THURSDAY, Jan. 27 (HealthDay News) -- People admitted to the hospital with immune-mediated diseases may have a higher risk of getting venous thromboembolism (VTE), according to research published online Jan. 10 in BMC Medicine.
Sreeram V. Ramagopalan, D.Phil., of the University of Oxford in the United Kingdom, and colleagues analyzed databases of linked statistical records of hospital admissions and death certificates for the Oxford Record Linkage Study area from 1968 to 1998 (ORLS1) and 1999 to 2008 (ORLS2) and the whole of England (1999 to 2008). The researchers compared immune-mediated disease cohorts with comparison cohorts to determine rate ratios for VTE.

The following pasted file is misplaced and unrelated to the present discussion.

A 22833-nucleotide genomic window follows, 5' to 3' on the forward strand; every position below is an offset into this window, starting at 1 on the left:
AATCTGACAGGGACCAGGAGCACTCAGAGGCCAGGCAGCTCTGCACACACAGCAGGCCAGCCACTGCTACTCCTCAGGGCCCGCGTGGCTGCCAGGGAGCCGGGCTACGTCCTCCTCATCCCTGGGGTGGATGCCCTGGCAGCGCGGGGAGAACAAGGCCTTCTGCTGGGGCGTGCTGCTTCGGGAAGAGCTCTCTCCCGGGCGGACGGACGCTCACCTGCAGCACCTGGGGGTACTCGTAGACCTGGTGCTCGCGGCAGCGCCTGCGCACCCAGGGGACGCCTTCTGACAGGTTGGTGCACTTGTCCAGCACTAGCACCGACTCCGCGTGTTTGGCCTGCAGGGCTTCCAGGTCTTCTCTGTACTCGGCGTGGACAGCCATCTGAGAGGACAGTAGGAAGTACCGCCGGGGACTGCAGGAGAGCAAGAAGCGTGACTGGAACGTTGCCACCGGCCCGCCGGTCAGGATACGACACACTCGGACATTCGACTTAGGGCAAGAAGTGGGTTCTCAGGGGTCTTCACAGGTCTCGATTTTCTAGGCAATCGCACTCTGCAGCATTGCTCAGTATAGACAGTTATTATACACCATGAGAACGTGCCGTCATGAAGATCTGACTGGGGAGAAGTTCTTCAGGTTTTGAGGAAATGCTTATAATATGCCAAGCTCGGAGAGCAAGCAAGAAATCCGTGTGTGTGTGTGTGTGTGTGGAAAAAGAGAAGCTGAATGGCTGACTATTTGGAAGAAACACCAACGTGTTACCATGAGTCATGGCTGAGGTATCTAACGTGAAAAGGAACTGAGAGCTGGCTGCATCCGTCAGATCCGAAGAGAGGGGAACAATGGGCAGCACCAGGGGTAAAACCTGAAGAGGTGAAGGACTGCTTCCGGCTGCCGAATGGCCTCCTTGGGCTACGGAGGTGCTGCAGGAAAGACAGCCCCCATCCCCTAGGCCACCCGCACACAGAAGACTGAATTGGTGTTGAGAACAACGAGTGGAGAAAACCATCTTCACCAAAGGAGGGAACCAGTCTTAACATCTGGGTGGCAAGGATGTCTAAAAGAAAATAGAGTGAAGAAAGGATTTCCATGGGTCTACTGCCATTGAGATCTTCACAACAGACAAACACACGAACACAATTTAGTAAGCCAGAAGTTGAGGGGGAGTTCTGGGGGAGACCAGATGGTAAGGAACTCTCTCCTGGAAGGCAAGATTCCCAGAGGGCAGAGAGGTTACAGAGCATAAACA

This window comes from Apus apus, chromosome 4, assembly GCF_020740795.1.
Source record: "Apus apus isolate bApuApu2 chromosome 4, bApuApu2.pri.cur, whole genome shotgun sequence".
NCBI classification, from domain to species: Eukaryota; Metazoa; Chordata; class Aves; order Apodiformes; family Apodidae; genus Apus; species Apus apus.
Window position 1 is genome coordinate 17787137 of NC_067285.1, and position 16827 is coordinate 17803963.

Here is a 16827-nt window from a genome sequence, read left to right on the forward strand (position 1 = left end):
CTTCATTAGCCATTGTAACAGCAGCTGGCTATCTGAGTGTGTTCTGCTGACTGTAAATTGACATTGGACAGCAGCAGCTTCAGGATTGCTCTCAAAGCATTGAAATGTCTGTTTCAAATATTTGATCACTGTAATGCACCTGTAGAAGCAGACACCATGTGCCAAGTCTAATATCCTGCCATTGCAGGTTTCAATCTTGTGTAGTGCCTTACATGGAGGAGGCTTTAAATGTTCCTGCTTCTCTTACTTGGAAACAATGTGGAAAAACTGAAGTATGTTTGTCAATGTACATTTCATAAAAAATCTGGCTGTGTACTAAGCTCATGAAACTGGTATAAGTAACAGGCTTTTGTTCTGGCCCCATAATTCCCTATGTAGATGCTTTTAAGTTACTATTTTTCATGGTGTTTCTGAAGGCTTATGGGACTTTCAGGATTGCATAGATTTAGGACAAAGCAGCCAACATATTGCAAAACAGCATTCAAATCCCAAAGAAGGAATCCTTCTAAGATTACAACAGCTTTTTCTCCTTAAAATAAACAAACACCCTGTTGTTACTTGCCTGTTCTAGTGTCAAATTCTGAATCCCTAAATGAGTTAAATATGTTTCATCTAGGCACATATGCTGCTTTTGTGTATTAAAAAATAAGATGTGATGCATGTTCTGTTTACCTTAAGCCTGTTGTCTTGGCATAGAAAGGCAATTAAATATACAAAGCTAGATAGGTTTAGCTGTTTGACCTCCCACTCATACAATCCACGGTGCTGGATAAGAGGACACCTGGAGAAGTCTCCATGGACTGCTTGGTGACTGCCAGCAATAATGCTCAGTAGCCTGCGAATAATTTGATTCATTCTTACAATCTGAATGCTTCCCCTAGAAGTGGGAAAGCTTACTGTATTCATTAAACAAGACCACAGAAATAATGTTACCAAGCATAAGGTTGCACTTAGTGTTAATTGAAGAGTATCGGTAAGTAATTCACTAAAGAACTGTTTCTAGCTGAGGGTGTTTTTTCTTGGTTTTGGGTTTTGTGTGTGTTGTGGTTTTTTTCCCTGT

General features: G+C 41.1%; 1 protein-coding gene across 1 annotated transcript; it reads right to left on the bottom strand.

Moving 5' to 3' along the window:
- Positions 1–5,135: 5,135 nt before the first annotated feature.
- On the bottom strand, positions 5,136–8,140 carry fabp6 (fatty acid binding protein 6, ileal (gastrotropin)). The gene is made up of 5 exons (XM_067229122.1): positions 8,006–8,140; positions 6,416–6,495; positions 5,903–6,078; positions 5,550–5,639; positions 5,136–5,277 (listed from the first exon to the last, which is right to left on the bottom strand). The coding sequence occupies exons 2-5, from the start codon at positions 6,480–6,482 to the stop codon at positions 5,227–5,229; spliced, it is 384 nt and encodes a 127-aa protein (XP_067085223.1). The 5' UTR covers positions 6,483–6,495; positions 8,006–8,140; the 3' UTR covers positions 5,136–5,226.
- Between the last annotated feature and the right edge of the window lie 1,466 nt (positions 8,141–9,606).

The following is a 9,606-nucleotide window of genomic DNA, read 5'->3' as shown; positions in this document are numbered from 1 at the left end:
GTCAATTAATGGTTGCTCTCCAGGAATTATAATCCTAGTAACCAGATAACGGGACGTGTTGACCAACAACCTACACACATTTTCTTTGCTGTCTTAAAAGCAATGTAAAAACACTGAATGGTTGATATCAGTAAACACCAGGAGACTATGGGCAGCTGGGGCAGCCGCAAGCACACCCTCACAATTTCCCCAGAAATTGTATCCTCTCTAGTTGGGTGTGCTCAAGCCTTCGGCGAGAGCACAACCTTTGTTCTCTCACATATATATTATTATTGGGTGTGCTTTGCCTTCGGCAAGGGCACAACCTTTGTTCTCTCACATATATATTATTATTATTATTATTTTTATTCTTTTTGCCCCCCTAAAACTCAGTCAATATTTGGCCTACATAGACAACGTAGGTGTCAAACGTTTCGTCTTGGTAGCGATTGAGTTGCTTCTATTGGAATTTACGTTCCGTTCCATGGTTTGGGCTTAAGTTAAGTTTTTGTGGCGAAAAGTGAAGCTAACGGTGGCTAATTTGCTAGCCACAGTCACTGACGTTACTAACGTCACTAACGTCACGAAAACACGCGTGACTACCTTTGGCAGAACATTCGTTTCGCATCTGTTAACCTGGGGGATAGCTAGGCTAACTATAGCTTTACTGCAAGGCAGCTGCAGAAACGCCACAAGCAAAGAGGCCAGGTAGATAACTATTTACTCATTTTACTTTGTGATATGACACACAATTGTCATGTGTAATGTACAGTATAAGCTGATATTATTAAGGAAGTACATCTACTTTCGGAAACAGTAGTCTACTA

The researchers found that risk of VTE was significantly higher in all three cohorts in people with a hospital admission record for autoimmune hemolytic anemia, chronic active hepatitis, dermatomyositis/polymyositis, type 1 diabetes mellitus, multiple sclerosis, myasthenia gravis, myxedema, pemphigus/pemphigoid, polyarteritis nodosa, psoriasis, rheumatoid arthritis, Sjogren's syndrome, and systemic lupus erythematosus (SLE). Some diseases had higher rate ratios than others did; for example, the rate ratios for SLE were 3.61, 4.60, and 3.71 in ORLS1, ORLS2, and the England cohort, respectively.
"Our data suggest that patients with selected immune-mediated disease may need to be considered for thromboprophylaxis," the authors write.
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